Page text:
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State Panel Acts to Cut Trial Courts' Case Backlog

May 31, 1987|PHILIP HAGER | Times Staff Writer

SAN FRANCISCO — The state Judicial Council, moving to reduce congestion in the trial courts, adopted new standards Saturday aimed at systematically reducing delay in civil and criminal cases in California.

The 21-member council, made up of judges, lawyers and legislators who function as the policy- and rule-making arm of the state judicial system, voted without dissent to enact the new guidelines as required under the Trial Court Delay Reduction Act, passed by the Legislature last year.

Under standards to go into effect this July, Superior courts will be expected to ensure that most civil cases are tried or otherwise resolved within four years after they have been filed and that criminal felony cases are concluded within one year.

To reduce backlogs, judges will be asked to dispose of 25% more civil cases than are filed over a one-year period.

Stricter guidelines, based on American Bar Assn. standards that now are in effect in 22 other states, will go into effect in July, 1991.

Exceptions Provided

Under those guidelines, 90% of all civil cases should be completed within one year and the remainder within two years; 90% of all criminal felony cases should be concluded within 120 days and the rest within a year.

The new standards provide exceptions for unusually complex cases or for probate, guardianship, conservatorship, family law and juvenile proceedings.

The council's guidelines provide no sanctions for failure to meet the standards and leave it to individual courts as to how to meet them. But they are expected to serve as an important first step toward reducing delay and encouraging judges to take the lead in eliminating congestion.

"To enable the just and efficient resolution of cases, the court, not the lawyers or litigants, should control the pace of litigation," the council's guidelines state. "A strong judicial commitment is essential to reducing delay and, once achieved, maintaining a current docket."

The act, sponsored by state Atty. Gen. John Van de Kamp, was adopted in the wake of concern over continued congestion in the trial court system. A record 825,600 civil and criminal cases were filed in the Superior courts in 1984-85--a 25% increase in the last decade--while only 635,700 cases were being completed.

Problem Acute in Cities

While some progress has been made in recent years, the problem has remained particularly acute in cities such as Los Angeles, where some civil cases have taken five years to reach trial and where the median waiting time in civil jury cases increased from 21 months in 1976 to 36 months in 1985.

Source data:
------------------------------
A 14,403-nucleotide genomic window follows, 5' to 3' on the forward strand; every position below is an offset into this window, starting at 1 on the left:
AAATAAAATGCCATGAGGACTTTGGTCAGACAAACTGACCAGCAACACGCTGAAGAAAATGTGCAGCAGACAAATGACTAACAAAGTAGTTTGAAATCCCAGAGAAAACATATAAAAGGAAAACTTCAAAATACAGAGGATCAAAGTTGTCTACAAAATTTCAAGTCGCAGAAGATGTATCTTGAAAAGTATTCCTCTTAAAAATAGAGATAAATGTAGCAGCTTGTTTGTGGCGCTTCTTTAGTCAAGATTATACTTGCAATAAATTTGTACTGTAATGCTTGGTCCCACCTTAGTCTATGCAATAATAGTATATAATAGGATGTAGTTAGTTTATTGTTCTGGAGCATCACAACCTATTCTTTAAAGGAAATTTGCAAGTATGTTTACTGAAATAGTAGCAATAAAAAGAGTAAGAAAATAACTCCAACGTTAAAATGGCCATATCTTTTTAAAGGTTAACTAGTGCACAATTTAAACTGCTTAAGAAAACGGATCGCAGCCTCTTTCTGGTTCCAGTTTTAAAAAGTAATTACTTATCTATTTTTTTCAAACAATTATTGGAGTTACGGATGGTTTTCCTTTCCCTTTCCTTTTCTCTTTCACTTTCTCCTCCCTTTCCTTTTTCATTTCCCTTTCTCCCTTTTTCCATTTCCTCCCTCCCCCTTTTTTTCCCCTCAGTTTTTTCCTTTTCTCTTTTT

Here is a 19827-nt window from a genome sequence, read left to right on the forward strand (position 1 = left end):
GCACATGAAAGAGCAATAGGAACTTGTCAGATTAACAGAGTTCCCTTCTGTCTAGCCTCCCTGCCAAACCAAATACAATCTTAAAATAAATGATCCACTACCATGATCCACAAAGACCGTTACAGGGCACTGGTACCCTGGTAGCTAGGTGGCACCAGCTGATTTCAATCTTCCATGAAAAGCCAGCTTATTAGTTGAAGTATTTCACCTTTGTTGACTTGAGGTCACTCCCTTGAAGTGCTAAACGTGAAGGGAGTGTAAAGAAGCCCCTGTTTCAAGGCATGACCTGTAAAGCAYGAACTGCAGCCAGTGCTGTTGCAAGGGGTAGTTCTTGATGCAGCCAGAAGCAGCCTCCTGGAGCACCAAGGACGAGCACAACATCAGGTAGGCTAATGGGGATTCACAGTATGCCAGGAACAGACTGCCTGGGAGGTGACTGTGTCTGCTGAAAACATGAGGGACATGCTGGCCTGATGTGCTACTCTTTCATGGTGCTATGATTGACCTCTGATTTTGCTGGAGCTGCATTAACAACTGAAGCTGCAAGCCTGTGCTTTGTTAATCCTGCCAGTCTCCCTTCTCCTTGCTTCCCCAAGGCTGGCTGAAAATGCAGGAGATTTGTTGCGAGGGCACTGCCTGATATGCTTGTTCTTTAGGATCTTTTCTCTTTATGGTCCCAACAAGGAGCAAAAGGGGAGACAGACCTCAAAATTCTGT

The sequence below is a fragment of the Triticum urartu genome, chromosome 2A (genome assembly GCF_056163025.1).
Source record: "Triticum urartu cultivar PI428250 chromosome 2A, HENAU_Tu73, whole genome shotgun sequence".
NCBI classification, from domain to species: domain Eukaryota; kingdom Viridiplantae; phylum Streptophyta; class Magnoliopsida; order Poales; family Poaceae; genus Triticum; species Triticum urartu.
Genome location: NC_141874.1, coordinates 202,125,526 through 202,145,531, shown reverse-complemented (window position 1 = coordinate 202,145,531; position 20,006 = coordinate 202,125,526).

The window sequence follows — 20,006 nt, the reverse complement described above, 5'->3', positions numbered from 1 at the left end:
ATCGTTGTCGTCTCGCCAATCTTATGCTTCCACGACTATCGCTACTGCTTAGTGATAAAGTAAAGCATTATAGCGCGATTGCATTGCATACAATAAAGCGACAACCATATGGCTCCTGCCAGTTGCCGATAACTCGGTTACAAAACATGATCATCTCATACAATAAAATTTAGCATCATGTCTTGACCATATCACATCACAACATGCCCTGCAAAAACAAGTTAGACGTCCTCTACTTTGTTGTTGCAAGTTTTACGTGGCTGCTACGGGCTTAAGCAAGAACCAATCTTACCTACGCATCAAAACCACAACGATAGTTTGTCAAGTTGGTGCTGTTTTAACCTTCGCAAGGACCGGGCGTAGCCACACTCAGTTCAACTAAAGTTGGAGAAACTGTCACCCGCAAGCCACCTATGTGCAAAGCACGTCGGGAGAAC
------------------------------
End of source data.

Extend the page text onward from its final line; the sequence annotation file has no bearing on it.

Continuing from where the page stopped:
Delay in civil cases has been attributed in part to an increase in criminal proceedings, which must be given precedent to protect the speedy-trial rights of defendants. More than 82,000 criminal cases were filed in Superior courts in 1984-85, a 50% increase over a decade.

Under the new legislation, the council was required to adopt new standards for faster disposition of civil and criminal cases, gather more data on the extent of current delay and, next year, launch a three-year pilot program in the court system to develop new ways to curtail congestion.

In another action Saturday, the council, which now is led by Chief Justice Malcolm M. Lucas with his appointees in the majority, reversed a policy that it had followed under former Chief Justice Rose Elizabeth Bird opposing any increases in civil filing fees or in penalty assessments added onto fines in traffic or criminal cases. The Legislature has used such devices increasingly in recent years as a means to fund court facilities and related programs. The new council voted to drop its flat opposition to fee and assessment increases when such proceeds are to be used for courtroom construction.

Attorney Kenneth W. Larson of San Pablo, long a dissenter to the action, argued that fee increases were effectively limiting the public's ability to go to court. "Little by little, we are denying access to the courts--not to the rich, not to the poor (for whom fees may be waived), but to the middle-class," he said.

But other council members rejected that contention. "I don't see any denial of access to the courts," state Supreme Court Justice David N. Eagleson said. "Filings (of cases) are going up in quantum leaps."

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